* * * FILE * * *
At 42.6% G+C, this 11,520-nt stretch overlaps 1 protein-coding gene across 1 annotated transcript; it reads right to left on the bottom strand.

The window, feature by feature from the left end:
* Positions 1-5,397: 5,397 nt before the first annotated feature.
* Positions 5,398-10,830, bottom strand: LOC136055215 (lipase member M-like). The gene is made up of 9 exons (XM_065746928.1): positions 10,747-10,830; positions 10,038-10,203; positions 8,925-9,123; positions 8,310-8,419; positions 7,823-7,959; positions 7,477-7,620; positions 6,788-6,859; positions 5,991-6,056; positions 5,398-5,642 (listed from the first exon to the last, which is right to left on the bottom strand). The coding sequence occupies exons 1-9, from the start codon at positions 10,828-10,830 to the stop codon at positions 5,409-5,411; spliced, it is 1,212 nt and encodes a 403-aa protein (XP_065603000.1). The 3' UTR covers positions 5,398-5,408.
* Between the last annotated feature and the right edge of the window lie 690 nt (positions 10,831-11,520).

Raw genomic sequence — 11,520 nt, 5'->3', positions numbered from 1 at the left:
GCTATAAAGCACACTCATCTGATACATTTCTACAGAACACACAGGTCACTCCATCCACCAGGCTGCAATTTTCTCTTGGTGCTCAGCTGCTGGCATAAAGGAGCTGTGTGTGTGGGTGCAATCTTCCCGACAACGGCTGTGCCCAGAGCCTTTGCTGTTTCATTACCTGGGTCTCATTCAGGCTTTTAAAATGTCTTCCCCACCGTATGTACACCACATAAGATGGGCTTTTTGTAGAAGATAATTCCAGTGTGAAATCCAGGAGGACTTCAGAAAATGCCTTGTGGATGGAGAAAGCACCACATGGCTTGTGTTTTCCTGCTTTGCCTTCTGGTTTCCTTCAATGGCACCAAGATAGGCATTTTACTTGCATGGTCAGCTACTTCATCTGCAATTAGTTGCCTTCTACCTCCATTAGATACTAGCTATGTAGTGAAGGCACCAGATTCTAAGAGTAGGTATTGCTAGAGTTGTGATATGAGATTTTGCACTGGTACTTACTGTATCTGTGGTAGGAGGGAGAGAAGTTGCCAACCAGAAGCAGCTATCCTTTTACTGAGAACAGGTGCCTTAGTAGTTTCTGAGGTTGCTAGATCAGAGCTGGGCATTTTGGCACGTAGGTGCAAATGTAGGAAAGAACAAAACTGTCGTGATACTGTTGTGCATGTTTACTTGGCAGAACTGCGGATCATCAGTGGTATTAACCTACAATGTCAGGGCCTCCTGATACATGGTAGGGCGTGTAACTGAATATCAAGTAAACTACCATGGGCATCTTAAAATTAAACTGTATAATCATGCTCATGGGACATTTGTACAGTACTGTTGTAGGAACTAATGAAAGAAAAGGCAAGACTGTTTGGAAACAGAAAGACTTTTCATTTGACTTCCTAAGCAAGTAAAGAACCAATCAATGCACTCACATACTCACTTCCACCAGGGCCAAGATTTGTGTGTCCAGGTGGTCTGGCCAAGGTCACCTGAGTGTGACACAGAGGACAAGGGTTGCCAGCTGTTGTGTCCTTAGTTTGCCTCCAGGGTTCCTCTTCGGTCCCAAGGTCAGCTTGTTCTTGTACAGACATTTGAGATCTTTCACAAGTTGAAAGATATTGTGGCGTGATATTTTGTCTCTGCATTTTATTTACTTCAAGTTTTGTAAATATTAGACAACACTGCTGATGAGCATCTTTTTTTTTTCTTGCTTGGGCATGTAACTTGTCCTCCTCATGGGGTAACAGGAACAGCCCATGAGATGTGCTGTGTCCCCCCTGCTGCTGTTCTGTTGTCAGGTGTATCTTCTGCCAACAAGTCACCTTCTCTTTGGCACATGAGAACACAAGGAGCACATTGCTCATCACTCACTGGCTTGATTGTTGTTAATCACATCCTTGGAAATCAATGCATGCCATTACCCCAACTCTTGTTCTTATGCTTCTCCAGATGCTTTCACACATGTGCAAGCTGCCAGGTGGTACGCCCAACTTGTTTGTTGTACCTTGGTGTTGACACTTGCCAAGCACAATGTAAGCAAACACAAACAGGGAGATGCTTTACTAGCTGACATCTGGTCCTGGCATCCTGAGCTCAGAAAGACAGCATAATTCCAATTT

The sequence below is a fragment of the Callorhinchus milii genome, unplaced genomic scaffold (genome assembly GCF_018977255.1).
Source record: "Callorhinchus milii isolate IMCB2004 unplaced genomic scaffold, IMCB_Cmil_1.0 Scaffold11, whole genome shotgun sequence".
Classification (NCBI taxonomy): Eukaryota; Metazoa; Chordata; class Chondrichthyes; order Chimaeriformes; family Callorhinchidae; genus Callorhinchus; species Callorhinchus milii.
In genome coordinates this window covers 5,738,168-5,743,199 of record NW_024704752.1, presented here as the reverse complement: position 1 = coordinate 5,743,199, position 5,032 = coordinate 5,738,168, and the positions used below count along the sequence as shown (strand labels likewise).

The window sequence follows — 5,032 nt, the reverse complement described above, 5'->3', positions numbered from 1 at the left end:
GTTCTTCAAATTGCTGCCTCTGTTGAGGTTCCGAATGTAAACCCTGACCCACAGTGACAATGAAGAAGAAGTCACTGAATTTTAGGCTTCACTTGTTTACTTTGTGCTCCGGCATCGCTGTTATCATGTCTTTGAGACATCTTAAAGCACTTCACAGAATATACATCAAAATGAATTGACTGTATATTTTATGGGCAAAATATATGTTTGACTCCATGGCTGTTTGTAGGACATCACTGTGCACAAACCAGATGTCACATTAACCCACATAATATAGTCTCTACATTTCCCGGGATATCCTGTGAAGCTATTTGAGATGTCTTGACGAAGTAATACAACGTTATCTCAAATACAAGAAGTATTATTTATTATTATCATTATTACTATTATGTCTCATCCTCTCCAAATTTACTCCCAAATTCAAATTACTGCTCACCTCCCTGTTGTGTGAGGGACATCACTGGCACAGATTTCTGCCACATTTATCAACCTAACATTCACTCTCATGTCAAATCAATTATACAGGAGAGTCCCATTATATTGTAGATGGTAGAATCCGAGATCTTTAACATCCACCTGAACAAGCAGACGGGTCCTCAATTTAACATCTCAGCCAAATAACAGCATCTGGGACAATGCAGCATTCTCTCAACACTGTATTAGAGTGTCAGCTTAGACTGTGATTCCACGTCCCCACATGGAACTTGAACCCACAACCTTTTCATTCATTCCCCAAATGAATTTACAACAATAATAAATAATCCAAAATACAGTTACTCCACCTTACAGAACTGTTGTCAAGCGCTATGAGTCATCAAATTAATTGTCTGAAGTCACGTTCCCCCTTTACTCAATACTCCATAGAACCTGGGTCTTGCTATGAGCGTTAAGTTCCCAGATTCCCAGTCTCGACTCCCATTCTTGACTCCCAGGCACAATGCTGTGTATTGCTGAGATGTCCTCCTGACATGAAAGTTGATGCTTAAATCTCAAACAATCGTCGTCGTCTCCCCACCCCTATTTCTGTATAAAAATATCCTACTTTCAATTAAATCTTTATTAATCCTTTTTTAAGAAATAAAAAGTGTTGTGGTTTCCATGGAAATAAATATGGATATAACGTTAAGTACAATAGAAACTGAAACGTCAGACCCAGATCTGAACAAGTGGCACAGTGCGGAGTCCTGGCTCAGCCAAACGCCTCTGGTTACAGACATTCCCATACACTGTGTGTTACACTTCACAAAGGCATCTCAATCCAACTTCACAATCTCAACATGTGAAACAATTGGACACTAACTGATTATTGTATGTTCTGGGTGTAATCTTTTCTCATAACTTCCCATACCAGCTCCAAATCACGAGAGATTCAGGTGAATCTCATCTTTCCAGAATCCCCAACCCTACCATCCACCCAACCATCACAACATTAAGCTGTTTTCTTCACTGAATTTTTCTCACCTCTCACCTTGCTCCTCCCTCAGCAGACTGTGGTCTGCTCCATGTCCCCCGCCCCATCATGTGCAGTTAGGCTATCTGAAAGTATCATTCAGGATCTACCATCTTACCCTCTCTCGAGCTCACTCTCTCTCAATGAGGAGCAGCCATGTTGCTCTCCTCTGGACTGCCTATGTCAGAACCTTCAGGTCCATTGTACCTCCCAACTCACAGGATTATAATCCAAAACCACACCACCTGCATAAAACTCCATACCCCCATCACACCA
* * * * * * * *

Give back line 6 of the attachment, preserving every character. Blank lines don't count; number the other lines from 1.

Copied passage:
Raw genomic sequence — 11,520 nt, 5'->3', positions numbered from 1 at the left: